West Flemish companies raise the alarm bell from Ventilus, tomorrow mayor meeting

West Flemish companies raise the alarm bell from Ventilus, tomorrow mayor meeting
West Flemish companies raise the alarm bell from Ventilus, tomorrow mayor meeting

The non-profit organization refers in the first instance to the welfare law. “This states that it is an essential task of the employer to evaluate internal and external risks. There is too little clarity about the technology, the trajectory and the impact on health. When it comes to health, we cannot allow that people take risks. The intendant’s report also does not provide sufficient clarity on this. There is no legal framework and Elia is given complete free rein,” says INVOLTE spokesperson Ignace Vandewalle.

labor shortage

In addition, the companies are also concerned about operational reliability. “Our region already has a huge problem when it comes to labor shortages. It has become almost impossible to fill vacancies. And what are we going to do then? Make it even less attractive to come and work here? Who will still want to work under these power lines?”

“If this decision is made, several companies will have to leave anyway. It would be incomprehensible if local mayors and parliamentarians supported this”.

Solution: “Let the British pay”

The group of companies also proposes a solution. For example, they believe that the project should be underground anyway, but that the Belgian taxpayer or the energy consumer should not be the victim of this via his electricity bill. They refer to the European Green Deal, which they believe is the real reason why Elia wants a reorganization of the high-voltage grid. (Read more below the photo.)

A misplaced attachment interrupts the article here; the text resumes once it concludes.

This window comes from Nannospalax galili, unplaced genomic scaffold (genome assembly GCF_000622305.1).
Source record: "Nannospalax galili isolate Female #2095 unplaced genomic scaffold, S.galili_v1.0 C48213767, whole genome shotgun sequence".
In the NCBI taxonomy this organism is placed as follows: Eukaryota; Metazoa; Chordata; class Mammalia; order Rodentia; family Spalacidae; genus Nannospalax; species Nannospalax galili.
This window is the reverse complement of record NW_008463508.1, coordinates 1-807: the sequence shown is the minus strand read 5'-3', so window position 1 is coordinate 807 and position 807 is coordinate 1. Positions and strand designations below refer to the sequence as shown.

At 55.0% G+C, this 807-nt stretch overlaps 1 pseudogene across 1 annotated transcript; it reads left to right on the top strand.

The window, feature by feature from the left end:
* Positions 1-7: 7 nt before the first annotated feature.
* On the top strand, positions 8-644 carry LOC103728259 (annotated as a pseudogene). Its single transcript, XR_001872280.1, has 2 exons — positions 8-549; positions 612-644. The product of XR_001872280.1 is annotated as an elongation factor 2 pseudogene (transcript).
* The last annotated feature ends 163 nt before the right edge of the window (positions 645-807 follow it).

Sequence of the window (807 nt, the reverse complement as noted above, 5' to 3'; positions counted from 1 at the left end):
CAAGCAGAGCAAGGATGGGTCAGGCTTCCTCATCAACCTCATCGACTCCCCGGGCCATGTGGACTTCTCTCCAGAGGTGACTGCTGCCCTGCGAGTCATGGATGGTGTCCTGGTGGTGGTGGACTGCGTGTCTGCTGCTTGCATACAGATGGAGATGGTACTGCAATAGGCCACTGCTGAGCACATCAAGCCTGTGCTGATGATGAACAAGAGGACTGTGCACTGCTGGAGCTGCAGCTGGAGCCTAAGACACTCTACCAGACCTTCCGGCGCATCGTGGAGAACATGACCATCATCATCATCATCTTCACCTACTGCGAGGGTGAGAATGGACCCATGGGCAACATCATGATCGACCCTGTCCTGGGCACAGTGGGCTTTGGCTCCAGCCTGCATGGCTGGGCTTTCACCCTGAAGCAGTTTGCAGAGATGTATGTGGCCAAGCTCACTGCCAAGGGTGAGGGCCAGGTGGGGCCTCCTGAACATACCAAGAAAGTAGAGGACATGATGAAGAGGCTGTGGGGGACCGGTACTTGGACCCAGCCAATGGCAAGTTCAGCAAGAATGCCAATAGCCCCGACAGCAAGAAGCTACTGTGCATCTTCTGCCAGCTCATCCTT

“The immense reinforcements and expansions in West Flanders only need to be made to a limited extent for the landing of the renewable energy produced in-house. It is especially necessary because three cables will run to the United Kingdom in 2028, each with the capacity of a nuclear power plant. The three nuclear power stations to England will soon yield 200 million euros per year for Elia,” says Ignace Vandewalle.

“We don’t have to pay an economic, medical or financial price because offshore wind farms in the North Sea can pocket maximum profits. For our health and our local economy, all cables therefore have to be underground and on direct current. The additional costs for this must be borne by the renewable energy sector, Elia and the British. Not on our bill.”

Consultation with mayors

The call from the companies does not come by chance. On Friday, the mayors and the top of the Flemish government will meet in Bruges during a meeting to discuss the Ventilus project. A decision on whether the power line will be installed above ground or underground is not expected.

The Jambon government failed to reach an agreement on Ventilus in July. That new high-voltage line is to get the offshore wind energy ashore, but has been met with protests in a number of municipalities for years. In July, the government announced additional consultations with the mayors involved.

Read all about the Ventilus file here.

The article is in Dutch


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